We had the Spring, when the initial shock of the pandemic lowered the educative stakes while families tried to find our footing. We had the Summer, when we gritted our teeth and watched our hopes for a normal return to school erode day by day. And now we’re here, coping with more uncertainty and declining morale as anyone in the 21st century does: with memes.
So how’s it going with you? Can your kids log on? Exercise? Pay attention for more than five seconds? The web is full of helpful tips for pushing through this trying time (especially if two parents are working from home), but our favorite was this piece, in which two psychologists focused mostly on how parents can make this Extended Abnormal seem more normal until our Regular Normal is restored:
- Re-watch Life Is Beautiful. Our kids feed off of the energy we put out, so we have to try to dig deep, stay enthusiastic, and thumb our noses at the grim truth. Explain the situation as dispassionately as you can, establish the new routines, and let your kids know you’ve got their backs. Then head upstairs and scream into your pillow.
- Make life as boringly predictable as possible. In any stressful situation, the best thing a parent can do is tell his kids what’s going to happen, and then make sure it happens. Rebuild the floor beneath them, so they learn to trust its structure. And answer their questions as truthfully as you can, especially to your older kids who can sense when they’re being gaslighted.
- Get ready for peer relationships to get weird. Friendships shift all the time in normal circumstances, but every family copes differently under extreme stress. Help your kids learn to expect and accept when a friend starts acting differently, and help your kid avoid taking it personally.
- Assess each kid individually. Reassurance isn’t one-size-fits-all. Let the chatty kids chat, and give the quiet kids time to talk on their own terms. And bring out the crayons, because drawings are excellent outlets for processing feelings.
- Lend them your ears. Put your flipping phone down and give them your full attention, even if it’s just to make them feel heard.
- Don’t expect to fix everything. The instinct to swoop in as the all-knowing dad is strong, but ultimately not helpful. Scaffolding is great, empathy is better, but our kids can build a lot of emotional health by recognizing that all of this is a MAJOR bummer, but we’re all going to survive it.
We could use a little of that emotional health ourselves.
We’re happy to welcome two more Sponsors — Bluehost and Trane — to the Dad 2.0 Digital lineup! This makes a total of seven Sponsors who are supporting us through this important, screwed-up time, when a lot of us have realized the underrated value of simply gathering with your people. We’ll never be complacent about it again.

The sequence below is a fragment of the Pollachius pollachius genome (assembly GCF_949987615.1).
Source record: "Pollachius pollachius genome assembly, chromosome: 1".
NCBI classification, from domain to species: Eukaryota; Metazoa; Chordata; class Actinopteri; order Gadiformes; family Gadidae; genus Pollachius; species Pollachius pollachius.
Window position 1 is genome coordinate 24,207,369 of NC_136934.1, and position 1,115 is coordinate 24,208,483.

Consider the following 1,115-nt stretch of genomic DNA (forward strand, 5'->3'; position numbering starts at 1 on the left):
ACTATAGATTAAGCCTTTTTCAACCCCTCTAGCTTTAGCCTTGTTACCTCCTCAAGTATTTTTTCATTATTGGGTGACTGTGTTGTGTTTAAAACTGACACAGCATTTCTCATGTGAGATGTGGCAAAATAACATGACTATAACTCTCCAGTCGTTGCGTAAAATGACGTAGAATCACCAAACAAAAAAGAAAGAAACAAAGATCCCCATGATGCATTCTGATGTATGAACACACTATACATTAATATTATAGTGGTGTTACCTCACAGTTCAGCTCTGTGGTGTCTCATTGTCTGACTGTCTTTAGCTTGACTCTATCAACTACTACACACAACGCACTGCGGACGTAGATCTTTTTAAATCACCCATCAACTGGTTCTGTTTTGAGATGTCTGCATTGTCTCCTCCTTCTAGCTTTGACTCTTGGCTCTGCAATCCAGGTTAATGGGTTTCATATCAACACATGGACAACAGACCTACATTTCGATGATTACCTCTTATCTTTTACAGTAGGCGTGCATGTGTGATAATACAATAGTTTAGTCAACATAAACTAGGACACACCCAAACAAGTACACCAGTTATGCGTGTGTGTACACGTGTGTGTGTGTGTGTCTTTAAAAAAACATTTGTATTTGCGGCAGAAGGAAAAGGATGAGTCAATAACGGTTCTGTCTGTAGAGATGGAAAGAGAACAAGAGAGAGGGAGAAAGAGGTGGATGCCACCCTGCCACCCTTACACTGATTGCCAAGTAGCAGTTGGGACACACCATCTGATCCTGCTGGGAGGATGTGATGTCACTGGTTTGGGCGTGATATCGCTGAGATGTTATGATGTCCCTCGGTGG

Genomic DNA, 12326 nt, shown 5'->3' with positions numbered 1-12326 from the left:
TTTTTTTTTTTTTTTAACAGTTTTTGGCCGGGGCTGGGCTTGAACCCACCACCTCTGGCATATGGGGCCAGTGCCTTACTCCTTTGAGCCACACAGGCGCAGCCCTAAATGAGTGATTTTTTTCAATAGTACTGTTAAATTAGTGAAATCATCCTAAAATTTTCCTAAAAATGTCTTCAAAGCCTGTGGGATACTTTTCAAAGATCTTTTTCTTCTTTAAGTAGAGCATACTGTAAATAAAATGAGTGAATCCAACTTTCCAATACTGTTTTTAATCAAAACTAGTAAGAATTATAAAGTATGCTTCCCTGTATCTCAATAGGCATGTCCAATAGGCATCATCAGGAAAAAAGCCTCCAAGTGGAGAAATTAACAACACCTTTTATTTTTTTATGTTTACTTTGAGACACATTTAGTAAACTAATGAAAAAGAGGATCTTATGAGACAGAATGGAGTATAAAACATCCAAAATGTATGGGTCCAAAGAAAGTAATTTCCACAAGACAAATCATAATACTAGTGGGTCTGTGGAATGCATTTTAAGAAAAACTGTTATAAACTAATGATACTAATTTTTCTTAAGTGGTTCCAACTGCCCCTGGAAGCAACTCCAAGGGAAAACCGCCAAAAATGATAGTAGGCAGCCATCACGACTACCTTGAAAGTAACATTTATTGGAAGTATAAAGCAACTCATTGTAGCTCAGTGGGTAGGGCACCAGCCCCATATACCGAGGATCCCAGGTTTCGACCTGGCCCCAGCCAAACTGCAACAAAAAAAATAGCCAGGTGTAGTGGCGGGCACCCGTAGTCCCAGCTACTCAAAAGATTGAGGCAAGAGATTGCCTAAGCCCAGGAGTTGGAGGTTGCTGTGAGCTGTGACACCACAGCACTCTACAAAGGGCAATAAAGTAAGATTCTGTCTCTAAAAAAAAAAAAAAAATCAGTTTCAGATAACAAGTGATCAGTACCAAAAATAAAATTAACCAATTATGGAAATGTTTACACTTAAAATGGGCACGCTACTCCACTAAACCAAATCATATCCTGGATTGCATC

Stay tuned for our first Speaker announcement next week!
IN THE NEWS
This retired dad of four children is keeping them all home from school because “I don’t think the juice is worth the squeeze here. We’re talking about people’s lives.”
Conan O’Brien’s media company has launched Dads: The Podcast, which is for dads and non-dads who want “to unpack the mysteries of fatherhood, parenting, and the weirdos who raised us.”
Is public education changing forever? Seattle dad Adam Doppelt has some pro tips on how education tech can evolve with the times.
“They Call Me Dad,” which features five celebrity dads and aims to shift the narratives around Black fatherhood and its cultural representation, airs Tuesday on OWN.
Congratulations and thanks to Cowboys quarterback Dak Prescott, who opened up about his battles with depression after his brother’s suicide earlier this year.
To send 4-year-old Vinny off to school, his dad used Vinny’s toys to stage the emotional scene in “Toy Story 3,” when Andy leaves home for college.
If you’re a new dad and feeling “a little hormonal,” you’re likely being flooded by the same chemical as your breastfeeding partner.
A study in Johannesburg indicates that men who can’t provide for their families feel too much shame and low self esteem to participate actively with their children.
In Richmond, the My Brother’s Keeper helps men and fathers “navigate the storms of life.”
“Not all of us need to look to the past though to be the bosses the creator built us to be.” — James Oliver, Celebrate Black Achievers Today, Not 50 Years From Now
“My dad never would have wanted me to talk about his death my whole life. My dad was hopeful, joyful, a storyteller. He would have wanted a better story.”— Laura Carney, I’ve Been Finishing My Father’s Bucket List
“I am writing this as neither a Republican or as a Democrat, but as the son of an U.S. Army Captain who died in combat on Okinawa. He was not a ‘loser’.” — Richard Osburn, My Dad, Who Died in Combat, Is Not A Loser Or Sucker
‘GRAM OF THE WEEK
Do you receive the Dad 2.0 Newsletter? You should! In it we share all kinds of information and news about the Dad 2.0 Summit. Add it to your inbox! It’s the perfect way to start planning for our tenth summit, our first-ever digital event delivered to you October 1-2-3, 2020.